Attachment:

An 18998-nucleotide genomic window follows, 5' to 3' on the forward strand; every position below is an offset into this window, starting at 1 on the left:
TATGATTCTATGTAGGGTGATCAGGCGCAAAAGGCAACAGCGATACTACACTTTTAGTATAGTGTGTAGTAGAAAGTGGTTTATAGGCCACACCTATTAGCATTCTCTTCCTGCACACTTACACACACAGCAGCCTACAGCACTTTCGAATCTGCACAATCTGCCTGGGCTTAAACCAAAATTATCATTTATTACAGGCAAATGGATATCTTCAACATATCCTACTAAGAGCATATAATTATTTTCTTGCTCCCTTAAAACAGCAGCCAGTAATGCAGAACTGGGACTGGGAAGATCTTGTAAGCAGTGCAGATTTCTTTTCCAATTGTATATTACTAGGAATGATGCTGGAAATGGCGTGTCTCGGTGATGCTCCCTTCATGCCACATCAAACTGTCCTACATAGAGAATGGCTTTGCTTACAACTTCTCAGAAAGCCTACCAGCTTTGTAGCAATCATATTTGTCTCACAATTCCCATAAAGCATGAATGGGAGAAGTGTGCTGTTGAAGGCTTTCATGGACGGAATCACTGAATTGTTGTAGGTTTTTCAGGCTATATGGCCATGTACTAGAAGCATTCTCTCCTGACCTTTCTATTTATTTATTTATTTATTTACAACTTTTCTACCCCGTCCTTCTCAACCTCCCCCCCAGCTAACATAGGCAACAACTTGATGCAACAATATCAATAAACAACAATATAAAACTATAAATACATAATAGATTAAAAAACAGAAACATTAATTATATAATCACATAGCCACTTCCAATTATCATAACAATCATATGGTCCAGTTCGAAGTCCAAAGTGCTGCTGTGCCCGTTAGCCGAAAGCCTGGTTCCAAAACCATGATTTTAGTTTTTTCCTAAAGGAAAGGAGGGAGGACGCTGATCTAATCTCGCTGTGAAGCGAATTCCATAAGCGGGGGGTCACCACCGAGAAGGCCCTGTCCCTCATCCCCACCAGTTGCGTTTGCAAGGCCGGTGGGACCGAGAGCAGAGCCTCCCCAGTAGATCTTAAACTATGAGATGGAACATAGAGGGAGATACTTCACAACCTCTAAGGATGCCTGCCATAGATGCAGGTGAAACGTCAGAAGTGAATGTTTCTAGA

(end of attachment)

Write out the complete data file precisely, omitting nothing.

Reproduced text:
An 18998-nucleotide genomic window follows, 5' to 3' on the forward strand; every position below is an offset into this window, starting at 1 on the left:
TATGATTCTATGTAGGGTGATCAGGCGCAAAAGGCAACAGCGATACTACACTTTTAGTATAGTGTGTAGTAGAAAGTGGTTTATAGGCCACACCTATTAGCATTCTCTTCCTGCACACTTACACACACAGCAGCCTACAGCACTTTCGAATCTGCACAATCTGCCTGGGCTTAAACCAAAATTATCATTTATTACAGGCAAATGGATATCTTCAACATATCCTACTAAGAGCATATAATTATTTTCTTGCTCCCTTAAAACAGCAGCCAGTAATGCAGAACTGGGACTGGGAAGATCTTGTAAGCAGTGCAGATTTCTTTTCCAATTGTATATTACTAGGAATGATGCTGGAAATGGCGTGTCTCGGTGATGCTCCCTTCATGCCACATCAAACTGTCCTACATAGAGAATGGCTTTGCTTACAACTTCTCAGAAAGCCTACCAGCTTTGTAGCAATCATATTTGTCTCACAATTCCCATAAAGCATGAATGGGAGAAGTGTGCTGTTGAAGGCTTTCATGGACGGAATCACTGAATTGTTGTAGGTTTTTCAGGCTATATGGCCATGTACTAGAAGCATTCTCTCCTGACCTTTCTATTTATTTATTTATTTATTTACAACTTTTCTACCCCGTCCTTCTCAACCTCCCCCCCAGCTAACATAGGCAACAACTTGATGCAACAATATCAATAAACAACAATATAAAACTATAAATACATAATAGATTAAAAAACAGAAACATTAATTATATAATCACATAGCCACTTCCAATTATCATAACAATCATATGGTCCAGTTCGAAGTCCAAAGTGCTGCTGTGCCCGTTAGCCGAAAGCCTGGTTCCAAAACCATGATTTTAGTTTTTTCCTAAAGGAAAGGAGGGAGGACGCTGATCTAATCTCGCTGTGAAGCGAATTCCATAAGCGGGGGGTCACCACCGAGAAGGCCCTGTCCCTCATCCCCACCAGTTGCGTTTGCAAGGCCGGTGGGACCGAGAGCAGAGCCTCCCCAGTAGATCTTAAACTATGAGATGGAACATAGAGGGAGATACTTCACAACCTCTAAGGATGCCTGCCATAGATGCAGGTGAAACGTCAGAAGTGAATGTTTCTAGA